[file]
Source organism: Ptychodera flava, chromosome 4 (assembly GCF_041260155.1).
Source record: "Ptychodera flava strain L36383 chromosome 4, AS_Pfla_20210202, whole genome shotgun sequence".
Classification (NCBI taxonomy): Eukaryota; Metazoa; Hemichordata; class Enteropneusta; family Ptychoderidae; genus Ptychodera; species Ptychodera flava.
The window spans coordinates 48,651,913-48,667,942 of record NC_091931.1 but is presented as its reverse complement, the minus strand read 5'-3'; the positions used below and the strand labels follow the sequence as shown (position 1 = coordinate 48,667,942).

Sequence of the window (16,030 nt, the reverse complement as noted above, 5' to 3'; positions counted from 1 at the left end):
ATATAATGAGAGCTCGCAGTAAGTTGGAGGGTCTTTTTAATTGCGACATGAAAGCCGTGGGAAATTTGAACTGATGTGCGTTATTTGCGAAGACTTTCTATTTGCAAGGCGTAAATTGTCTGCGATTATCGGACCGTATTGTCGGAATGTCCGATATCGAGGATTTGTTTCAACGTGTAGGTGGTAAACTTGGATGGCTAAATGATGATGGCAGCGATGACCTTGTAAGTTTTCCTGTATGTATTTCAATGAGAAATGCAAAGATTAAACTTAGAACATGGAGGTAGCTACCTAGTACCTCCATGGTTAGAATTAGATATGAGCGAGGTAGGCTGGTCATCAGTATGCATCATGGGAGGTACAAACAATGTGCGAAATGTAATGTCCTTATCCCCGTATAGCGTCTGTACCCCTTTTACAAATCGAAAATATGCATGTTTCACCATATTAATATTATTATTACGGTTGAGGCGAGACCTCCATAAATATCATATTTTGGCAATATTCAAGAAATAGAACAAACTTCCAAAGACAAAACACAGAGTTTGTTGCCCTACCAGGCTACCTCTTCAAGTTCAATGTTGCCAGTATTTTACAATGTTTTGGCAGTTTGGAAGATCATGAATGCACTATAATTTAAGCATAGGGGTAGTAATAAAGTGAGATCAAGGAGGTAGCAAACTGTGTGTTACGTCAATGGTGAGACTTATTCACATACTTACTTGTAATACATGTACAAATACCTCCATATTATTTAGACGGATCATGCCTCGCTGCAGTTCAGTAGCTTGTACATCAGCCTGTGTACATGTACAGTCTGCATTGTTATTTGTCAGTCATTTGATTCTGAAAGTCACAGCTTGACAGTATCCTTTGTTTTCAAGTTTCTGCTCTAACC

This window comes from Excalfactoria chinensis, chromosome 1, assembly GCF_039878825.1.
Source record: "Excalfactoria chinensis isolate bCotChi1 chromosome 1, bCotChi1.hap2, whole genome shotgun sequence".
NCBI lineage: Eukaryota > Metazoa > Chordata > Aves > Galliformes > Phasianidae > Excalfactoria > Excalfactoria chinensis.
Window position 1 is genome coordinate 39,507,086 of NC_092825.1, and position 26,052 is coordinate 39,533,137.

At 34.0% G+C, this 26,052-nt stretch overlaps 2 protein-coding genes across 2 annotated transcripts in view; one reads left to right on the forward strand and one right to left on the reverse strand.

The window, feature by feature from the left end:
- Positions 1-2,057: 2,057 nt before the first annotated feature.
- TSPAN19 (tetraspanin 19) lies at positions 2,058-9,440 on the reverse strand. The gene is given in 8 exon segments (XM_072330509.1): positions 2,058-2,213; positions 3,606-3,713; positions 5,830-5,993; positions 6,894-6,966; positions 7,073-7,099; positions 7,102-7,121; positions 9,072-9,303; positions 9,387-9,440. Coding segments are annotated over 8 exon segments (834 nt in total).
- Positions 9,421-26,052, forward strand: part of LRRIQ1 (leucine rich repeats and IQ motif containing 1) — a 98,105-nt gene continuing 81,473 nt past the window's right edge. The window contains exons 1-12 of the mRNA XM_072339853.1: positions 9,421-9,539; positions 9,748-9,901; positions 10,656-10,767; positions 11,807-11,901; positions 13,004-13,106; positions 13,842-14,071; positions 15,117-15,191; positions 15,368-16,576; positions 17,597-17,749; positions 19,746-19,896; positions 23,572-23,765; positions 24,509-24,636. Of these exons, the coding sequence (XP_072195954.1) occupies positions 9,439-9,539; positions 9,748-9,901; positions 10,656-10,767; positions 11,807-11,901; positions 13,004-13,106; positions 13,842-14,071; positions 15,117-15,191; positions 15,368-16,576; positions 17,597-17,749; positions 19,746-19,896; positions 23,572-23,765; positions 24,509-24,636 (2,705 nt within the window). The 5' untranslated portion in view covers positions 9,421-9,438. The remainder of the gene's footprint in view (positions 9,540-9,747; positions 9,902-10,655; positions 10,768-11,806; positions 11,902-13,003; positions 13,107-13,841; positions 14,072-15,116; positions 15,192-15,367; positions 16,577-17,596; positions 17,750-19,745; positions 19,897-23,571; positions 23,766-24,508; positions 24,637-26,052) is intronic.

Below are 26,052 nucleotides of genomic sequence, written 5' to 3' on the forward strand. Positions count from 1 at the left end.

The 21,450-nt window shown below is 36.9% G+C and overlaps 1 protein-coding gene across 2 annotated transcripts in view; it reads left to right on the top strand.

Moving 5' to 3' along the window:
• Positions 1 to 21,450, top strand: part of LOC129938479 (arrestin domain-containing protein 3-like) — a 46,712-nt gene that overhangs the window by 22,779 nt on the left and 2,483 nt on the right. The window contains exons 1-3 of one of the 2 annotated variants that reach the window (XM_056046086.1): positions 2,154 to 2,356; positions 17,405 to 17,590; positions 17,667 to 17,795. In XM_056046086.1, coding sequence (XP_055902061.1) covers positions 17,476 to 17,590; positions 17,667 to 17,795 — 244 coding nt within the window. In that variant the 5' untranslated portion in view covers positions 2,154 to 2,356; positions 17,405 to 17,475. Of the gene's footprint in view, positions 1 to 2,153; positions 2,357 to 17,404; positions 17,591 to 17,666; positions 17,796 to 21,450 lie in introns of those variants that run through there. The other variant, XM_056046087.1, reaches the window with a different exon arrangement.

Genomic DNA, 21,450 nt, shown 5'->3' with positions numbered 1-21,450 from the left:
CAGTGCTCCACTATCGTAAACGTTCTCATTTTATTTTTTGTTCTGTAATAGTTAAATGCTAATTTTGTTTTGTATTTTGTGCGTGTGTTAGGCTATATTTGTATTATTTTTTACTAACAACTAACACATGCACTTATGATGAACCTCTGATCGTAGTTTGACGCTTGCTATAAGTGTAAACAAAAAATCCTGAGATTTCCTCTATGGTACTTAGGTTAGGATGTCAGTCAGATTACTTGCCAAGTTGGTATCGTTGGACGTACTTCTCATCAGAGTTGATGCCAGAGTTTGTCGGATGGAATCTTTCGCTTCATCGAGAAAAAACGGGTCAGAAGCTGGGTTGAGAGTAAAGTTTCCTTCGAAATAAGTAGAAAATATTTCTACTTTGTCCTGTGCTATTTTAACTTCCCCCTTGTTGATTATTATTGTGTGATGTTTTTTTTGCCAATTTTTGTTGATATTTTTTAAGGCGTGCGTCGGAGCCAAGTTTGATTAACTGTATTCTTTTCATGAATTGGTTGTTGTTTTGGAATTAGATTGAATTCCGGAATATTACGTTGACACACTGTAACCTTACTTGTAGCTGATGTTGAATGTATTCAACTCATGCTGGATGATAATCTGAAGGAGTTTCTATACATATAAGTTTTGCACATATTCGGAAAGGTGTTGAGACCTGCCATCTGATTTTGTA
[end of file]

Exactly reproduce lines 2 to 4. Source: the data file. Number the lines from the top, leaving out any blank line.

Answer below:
Source record: "Ptychodera flava strain L36383 chromosome 4, AS_Pfla_20210202, whole genome shotgun sequence".
Classification (NCBI taxonomy): Eukaryota; Metazoa; Hemichordata; class Enteropneusta; family Ptychoderidae; genus Ptychodera; species Ptychodera flava.
The window spans coordinates 48,651,913-48,667,942 of record NC_091931.1 but is presented as its reverse complement, the minus strand read 5'-3'; the positions used below and the strand labels follow the sequence as shown (position 1 = coordinate 48,667,942).